Asked why U.S. continues to back Israel, Tucker Carlson says U.S. spreading ‘destruction for its own sake’
Speaking in Dubai at the World Governments Summit, Carlson condemned American policy in the Middle East
Tucker Carlson, the former Fox News host and right-wing media personality, suggested on Monday that the U.S. had lost its “moral authority” because it has refused to call for a cease-fire in the war between Israel and Hamas.
“If you see a nation with awesome power abetting war for its own sake, you have a leadership that has no moral authority, that is illegitimate,” Carlson said at the World Governments Summit in Dubai, United Arab Emirates, where he was participating in a discussion on the future of “storytelling.”
The answer came in response to a question asking him to assess why the U.S. had vetoed a U.N. resolution calling for an immediate cease-fire in Gaza.
“It’s something that I try to express, and I’m often called a traitor for saying that. It’s the opposite,” Carlson added to applause. “I say that because I believe in the United States. I think it has been a morally superior country, and if we allow our leaders to use our power to spread destruction for its own sake, that is shameful.”
Carlson used a family-related analogy to illustrate his point. “The United States is for this moment the most powerful country in the history of the world,” he told the crowd, “so if you were to frame this in terms we’re all familiar with, which are the most basic terms, the terms of the family, the United States would be Dad, it would be the father, and the father’s sacred obligation is to protect his family and to restore peace within his walls.”
“If I come home and two of my kids are fighting, what’s the first thing I do, even before I assess why they’re fighting, before I gather the facts and know what’s happening? ‘Stop the fighting,’” he continued. “So if I come home and I have two kids fighting and I say ‘Go, go, beat the crap out of him!,’ I’m evil, because I’ve violated the most basic duty of fatherhood, which is to bring peace.”
He clarified that his comments, which did not mention Hamas, were not in reference to “any specific region of conflict,” but said he was “deeply offended by” U.S. conduct abroad.
He concluded that he was “very distressed and concerned that we are entering an era where this awesome force for good is instead being used for evil.”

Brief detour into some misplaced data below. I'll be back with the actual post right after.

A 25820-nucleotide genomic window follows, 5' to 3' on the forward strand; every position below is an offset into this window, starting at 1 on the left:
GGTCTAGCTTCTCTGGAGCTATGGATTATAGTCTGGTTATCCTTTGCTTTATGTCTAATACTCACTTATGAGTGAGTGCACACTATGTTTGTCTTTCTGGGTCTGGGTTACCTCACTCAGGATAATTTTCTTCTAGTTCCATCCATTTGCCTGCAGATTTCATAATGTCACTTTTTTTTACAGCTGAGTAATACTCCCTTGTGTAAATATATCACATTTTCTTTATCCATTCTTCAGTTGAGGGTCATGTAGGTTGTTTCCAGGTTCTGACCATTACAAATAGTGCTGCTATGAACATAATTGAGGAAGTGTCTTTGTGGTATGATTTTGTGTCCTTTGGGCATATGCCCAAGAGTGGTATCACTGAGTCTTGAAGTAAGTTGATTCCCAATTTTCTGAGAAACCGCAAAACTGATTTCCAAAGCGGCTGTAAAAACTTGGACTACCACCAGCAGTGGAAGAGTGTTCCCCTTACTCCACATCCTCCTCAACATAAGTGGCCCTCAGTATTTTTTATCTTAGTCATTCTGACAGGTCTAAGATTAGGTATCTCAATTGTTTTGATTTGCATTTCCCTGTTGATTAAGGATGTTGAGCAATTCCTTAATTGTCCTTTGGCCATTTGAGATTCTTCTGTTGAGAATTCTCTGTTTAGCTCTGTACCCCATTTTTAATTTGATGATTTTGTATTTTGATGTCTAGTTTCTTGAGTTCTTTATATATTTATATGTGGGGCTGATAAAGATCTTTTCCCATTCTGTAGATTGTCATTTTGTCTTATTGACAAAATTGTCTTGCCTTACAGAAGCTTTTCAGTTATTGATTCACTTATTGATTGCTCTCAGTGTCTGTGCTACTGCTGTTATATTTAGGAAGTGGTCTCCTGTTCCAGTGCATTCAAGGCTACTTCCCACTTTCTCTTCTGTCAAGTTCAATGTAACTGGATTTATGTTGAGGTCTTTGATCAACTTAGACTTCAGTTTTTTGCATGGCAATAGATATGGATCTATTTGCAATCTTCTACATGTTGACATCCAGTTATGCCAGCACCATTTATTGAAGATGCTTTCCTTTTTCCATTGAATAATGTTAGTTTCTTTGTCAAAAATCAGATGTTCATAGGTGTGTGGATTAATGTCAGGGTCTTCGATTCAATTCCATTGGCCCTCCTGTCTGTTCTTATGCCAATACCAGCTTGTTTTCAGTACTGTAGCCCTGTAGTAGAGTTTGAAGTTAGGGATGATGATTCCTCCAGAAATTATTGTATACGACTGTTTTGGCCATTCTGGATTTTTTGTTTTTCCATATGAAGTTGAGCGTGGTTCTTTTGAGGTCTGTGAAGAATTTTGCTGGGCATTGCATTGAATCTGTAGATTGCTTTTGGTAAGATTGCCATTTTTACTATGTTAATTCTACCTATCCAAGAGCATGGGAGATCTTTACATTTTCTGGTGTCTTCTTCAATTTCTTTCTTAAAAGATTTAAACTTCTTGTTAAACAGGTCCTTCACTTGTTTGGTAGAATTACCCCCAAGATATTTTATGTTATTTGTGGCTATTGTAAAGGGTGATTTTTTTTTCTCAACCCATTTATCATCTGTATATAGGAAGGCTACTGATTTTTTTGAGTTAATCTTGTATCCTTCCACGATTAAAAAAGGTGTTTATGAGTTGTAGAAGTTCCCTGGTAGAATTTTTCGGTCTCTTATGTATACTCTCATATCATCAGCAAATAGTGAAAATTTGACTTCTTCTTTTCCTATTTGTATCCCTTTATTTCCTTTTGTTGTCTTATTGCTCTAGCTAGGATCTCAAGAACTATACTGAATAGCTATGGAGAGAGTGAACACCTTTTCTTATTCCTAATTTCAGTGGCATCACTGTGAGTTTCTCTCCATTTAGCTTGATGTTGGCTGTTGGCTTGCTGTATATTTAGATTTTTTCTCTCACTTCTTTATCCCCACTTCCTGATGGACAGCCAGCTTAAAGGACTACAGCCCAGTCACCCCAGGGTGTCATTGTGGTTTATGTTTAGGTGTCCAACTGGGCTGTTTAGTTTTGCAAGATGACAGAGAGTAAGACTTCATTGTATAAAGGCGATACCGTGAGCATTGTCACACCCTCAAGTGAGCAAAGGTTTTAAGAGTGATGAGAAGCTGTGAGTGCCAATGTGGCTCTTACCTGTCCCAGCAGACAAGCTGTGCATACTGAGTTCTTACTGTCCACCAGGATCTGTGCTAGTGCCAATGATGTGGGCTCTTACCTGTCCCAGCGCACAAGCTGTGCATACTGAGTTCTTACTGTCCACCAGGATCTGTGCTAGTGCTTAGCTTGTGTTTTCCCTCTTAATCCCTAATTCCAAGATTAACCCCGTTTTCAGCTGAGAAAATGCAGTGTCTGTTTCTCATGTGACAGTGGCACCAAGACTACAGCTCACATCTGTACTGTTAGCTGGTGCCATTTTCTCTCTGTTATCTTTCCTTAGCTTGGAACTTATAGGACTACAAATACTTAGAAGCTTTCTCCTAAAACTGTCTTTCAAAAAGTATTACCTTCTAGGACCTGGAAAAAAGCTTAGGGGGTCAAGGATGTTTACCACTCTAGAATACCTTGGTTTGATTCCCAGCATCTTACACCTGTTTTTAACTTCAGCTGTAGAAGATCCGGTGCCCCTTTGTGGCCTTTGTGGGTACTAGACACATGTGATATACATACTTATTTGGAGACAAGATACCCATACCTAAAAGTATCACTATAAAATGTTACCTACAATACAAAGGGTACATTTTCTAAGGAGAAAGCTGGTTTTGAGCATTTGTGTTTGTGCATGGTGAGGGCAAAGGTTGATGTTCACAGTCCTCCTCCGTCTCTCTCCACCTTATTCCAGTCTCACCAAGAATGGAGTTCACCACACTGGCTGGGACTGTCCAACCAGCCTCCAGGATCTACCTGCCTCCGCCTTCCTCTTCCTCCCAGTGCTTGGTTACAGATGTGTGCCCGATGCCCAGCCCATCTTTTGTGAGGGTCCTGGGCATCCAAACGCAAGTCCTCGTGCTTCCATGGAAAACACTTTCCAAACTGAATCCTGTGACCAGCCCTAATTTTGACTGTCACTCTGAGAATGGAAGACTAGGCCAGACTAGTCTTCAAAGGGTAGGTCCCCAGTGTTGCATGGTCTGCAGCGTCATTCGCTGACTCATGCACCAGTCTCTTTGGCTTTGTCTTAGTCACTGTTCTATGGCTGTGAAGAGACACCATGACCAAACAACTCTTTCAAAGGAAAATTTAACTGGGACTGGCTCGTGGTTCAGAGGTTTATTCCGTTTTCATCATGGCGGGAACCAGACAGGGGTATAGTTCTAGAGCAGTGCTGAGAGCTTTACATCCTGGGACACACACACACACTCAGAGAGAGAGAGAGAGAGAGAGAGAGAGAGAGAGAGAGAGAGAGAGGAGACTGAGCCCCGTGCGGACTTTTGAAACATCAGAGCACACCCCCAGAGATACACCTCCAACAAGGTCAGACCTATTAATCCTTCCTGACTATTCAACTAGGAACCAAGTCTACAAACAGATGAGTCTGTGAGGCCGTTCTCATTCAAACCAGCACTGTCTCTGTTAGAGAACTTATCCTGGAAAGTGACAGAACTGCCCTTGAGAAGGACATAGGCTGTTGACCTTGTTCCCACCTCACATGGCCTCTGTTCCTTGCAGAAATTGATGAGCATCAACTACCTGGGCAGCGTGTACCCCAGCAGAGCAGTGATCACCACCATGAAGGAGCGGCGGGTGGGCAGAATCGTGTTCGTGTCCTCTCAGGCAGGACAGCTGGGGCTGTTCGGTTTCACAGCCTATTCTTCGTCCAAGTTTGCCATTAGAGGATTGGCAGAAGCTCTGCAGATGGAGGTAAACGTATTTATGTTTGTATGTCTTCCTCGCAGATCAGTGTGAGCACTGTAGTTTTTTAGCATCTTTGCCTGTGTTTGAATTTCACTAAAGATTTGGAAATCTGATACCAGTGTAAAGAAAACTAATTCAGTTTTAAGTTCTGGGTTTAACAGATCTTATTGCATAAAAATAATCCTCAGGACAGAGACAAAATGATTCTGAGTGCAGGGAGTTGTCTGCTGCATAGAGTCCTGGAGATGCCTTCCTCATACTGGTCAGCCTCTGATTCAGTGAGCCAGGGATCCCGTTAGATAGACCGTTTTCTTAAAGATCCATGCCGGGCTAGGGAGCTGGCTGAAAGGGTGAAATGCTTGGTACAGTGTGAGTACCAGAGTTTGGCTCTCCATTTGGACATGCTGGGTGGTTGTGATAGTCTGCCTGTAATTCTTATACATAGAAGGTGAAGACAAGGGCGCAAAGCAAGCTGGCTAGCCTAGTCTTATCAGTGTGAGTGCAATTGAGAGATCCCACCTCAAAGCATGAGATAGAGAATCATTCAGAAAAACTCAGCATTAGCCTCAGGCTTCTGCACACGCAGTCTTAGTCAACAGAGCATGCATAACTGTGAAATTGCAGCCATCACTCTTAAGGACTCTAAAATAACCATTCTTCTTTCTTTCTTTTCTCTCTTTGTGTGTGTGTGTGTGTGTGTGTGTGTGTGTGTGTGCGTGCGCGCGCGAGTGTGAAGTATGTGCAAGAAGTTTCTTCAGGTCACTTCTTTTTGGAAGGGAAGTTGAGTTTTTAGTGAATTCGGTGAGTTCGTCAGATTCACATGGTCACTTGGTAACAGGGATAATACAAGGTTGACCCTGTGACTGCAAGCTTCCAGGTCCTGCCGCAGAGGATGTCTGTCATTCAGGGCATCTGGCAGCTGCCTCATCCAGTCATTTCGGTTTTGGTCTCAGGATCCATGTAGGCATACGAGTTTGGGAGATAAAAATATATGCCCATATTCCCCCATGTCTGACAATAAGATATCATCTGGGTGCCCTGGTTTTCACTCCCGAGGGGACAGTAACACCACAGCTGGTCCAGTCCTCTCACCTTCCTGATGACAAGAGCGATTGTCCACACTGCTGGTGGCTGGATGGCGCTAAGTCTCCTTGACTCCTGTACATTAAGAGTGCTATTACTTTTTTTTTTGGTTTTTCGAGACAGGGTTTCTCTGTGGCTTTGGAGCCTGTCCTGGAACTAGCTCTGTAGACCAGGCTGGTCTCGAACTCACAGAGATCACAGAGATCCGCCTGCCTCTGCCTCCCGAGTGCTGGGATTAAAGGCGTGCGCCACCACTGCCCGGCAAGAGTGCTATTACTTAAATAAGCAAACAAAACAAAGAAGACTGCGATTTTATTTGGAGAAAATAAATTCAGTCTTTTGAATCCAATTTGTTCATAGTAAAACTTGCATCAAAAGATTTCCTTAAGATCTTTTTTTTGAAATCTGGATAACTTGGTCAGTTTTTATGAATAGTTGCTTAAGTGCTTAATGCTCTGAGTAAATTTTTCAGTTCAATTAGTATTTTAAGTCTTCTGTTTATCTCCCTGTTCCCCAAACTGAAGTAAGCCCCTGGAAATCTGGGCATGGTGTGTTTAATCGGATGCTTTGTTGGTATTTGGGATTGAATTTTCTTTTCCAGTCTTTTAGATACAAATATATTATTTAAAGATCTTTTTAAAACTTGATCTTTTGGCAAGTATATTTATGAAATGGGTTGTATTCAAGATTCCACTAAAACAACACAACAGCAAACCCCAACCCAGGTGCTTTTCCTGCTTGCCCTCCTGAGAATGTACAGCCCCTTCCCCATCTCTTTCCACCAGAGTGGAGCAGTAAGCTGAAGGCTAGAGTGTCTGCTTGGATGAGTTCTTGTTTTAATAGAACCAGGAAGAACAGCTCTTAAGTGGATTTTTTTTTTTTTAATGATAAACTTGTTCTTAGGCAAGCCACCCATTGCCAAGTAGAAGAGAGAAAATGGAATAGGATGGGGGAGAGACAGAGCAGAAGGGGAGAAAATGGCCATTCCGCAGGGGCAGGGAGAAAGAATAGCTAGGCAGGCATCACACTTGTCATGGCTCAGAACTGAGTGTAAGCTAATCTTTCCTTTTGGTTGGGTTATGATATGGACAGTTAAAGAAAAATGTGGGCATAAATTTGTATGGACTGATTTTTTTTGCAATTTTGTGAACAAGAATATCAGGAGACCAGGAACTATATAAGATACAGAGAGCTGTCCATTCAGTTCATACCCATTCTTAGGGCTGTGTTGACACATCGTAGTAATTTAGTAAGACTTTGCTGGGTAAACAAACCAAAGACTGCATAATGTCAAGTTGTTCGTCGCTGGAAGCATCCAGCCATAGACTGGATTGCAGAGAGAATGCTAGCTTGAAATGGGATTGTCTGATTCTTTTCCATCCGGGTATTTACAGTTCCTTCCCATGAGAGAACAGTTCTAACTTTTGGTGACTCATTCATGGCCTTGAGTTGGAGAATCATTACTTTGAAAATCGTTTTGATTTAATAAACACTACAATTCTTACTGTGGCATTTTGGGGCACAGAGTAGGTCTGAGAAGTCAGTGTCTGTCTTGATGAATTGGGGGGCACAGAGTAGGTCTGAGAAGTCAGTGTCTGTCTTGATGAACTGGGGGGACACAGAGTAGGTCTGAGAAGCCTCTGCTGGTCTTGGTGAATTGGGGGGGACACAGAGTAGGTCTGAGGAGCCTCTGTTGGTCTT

His new comments underscore the extent to which Carlson is leaning into his role as one of the leading figures promoting a neo-isolationist message that is now gaining traction even among some of the most hawkish Republicans in Congress. Only 18 Republican senators — less than half of the GOP caucus — voted for legislation that would advance military aid to Israel, Ukraine and Taiwan over the weekend.
Elsewhere in the discussion on Monday, Carlson, who recently stirred controversy for interviewing President Vladimir Putin of Russia, reiterated his claim that the U.S. had provoked Russia into its war with Ukraine and said that his first visit to Moscow had been “radicalizing.”
Calling Putin “impressive” and “very capable,” Carlson, who was dismissed from Fox News last spring and now runs a media platform whose interviews run largely on X, formerly Twitter, also said that Moscow was “so much cleaner and safer and prettier, aesthetically,” than “any city in” the U.S. — an observation he described as “radicalizing, very shocking and very disturbing.”
In another sign of how Carlson, 54, has embraced conspiratorial thinking as he cultivates an audience on the populist right, the longtime conservative media commentator repeated a claim that the U.S. government had for years “prevented” him from arranging a sit-down with Putin by “spying on” his text messages and “leaking them to The New York Times,” which he said had “spooked the Russian government into canceling the interview.”
“My country’s intel services were working against me illegally,” he alleged, “and that enraged me.”